Bacterial Single-cell RNA Sequencing

Single-cell RNA sequencing (scRNA-seq) in bacteria has faced significant technical challenges that have impeded its widespread application in prokaryotes. These hurdles include factors such as small cell size, intricate cell separation, the presence of rigid cell walls, and the absence of polyA tails on mRNA molecules. As a result, the adoption of scRNA-seq in bacterial research is still in its infancy.

Several novel bacterial transcriptome detection technologies have been developed to address these challenges. Notable methods include MATQ-seq, MicroSPLiT, PETRI-seq, scDual-seq, and PatH-Cap technology. Notably, scDual-seq and PatH-Cap have been specifically designed for intracellular bacteria detection. For instance, scientists have employed MATQ-seq to analyze Salmonella typhimurium and Pseudomonas aeruginosa after isolating the cells. Comparative analysis with traditional mixed-pool RNA-seq data revealed that MATQ-seq excels in accurately capturing the expression patterns of growth-dependent genes.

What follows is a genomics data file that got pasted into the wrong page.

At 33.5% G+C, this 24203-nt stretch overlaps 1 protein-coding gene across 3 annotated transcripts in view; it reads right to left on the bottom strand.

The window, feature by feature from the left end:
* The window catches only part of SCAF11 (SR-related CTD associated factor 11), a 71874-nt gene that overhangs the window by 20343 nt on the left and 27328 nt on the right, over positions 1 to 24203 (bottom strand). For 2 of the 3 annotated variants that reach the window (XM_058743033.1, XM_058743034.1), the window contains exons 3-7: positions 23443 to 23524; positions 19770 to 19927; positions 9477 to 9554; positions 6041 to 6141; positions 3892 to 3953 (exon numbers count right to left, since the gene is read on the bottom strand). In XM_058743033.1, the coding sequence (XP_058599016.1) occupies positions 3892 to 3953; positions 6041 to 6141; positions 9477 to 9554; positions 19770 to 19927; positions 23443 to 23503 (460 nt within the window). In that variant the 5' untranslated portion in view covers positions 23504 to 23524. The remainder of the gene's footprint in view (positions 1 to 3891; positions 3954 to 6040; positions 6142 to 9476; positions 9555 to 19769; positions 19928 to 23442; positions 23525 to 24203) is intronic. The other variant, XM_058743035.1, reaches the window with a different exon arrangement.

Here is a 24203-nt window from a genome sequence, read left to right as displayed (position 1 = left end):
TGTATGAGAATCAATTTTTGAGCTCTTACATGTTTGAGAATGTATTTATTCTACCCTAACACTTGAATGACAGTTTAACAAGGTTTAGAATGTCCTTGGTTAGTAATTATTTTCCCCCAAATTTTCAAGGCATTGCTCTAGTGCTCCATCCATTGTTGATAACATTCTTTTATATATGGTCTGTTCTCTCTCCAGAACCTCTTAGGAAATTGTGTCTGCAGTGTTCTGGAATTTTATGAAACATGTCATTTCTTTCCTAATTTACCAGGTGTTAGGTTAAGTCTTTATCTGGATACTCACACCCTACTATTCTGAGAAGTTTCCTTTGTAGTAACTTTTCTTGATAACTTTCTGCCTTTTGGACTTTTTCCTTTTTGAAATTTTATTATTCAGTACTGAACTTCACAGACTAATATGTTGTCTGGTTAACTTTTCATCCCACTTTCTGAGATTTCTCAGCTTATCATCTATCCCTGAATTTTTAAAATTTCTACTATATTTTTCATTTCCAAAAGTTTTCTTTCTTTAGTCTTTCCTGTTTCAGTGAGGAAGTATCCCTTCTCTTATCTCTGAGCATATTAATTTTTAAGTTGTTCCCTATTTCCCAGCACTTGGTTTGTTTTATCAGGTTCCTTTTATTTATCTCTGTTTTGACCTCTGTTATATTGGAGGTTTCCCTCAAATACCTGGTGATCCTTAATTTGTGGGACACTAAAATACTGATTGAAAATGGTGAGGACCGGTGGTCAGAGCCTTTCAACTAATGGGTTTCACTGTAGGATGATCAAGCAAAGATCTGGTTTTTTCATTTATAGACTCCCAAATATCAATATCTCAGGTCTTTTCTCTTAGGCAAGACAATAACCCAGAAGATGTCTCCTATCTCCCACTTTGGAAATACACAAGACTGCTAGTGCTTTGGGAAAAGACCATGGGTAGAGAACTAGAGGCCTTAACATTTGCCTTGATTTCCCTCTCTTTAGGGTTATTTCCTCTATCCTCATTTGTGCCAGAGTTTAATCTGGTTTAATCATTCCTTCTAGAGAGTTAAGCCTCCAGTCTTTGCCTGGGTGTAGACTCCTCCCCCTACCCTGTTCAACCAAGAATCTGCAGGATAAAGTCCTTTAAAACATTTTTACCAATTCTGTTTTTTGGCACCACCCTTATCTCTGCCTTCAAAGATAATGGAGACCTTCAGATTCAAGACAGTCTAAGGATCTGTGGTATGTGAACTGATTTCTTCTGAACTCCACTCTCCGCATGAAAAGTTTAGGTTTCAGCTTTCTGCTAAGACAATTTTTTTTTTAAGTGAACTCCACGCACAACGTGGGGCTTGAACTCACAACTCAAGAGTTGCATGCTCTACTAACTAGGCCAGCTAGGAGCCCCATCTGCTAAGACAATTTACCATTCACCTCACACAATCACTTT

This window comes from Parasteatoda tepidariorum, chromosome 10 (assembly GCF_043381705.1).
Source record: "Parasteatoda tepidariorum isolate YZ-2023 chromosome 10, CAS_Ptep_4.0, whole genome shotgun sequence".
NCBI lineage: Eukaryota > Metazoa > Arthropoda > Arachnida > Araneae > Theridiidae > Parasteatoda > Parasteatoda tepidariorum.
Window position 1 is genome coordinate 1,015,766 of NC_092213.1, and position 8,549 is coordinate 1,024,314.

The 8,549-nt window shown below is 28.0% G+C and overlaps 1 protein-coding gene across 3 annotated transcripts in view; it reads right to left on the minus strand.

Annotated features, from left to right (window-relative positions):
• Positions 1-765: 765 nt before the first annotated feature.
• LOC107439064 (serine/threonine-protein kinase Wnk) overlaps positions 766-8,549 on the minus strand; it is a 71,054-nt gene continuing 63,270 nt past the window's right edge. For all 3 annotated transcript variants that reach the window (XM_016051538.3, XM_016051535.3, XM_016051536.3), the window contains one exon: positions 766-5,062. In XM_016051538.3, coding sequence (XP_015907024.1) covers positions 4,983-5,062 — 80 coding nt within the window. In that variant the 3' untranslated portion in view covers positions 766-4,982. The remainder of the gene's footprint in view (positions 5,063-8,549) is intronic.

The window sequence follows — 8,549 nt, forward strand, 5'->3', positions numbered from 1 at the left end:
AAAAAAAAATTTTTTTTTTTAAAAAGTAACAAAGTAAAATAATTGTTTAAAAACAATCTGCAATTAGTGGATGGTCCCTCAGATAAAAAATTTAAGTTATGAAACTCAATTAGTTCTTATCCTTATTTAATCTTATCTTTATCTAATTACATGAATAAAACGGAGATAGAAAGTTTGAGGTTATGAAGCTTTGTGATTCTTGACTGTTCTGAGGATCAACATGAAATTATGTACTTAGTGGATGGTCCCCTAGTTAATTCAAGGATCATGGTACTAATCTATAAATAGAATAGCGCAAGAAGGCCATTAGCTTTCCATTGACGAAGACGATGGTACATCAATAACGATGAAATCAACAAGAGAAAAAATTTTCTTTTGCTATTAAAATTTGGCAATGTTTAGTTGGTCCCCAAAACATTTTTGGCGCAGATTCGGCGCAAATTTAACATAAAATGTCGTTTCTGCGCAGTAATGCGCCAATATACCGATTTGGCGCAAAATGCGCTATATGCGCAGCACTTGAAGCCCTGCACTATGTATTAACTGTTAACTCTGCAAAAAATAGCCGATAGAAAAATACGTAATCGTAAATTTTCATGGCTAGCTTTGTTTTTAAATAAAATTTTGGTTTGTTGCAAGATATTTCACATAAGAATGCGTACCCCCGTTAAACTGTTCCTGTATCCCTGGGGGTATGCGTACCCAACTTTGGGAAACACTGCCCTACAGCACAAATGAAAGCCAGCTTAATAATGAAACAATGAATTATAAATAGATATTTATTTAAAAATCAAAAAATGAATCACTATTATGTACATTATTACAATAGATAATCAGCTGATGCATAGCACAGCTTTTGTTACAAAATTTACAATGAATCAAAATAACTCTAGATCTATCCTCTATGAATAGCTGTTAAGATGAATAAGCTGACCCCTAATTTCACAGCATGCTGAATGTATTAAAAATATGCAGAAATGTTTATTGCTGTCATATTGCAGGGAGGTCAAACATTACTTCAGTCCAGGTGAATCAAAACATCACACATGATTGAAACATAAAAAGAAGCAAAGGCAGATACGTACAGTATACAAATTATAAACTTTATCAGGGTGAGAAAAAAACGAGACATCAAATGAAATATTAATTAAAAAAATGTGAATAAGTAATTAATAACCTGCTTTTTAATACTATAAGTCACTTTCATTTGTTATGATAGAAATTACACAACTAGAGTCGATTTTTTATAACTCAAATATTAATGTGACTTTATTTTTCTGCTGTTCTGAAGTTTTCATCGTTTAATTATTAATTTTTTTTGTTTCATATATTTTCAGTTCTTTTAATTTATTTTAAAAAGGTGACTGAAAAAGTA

Bacterial Single-cell RNA SequencingImproved MATQ-seq workflow for bacterial single-cell RNA-seq. (Homberger et al., 2023)

In another study, PETRI-seq was employed to investigate E. coli and Staphylococcus aureus, capturing approximately 200-300 mRNAs per bacterium. Meanwhile, microSPLiT was applied to individual Bacillus subtilis and E. coli cells, detecting an average of over 300 mRNA copies per bacterium. Although these methods achieved single-bacterial transcriptome sequencing, they still lag behind their eukaryotic counterparts in terms of cellular throughput, mRNA/gene capture rates, and sequencing depth of genes.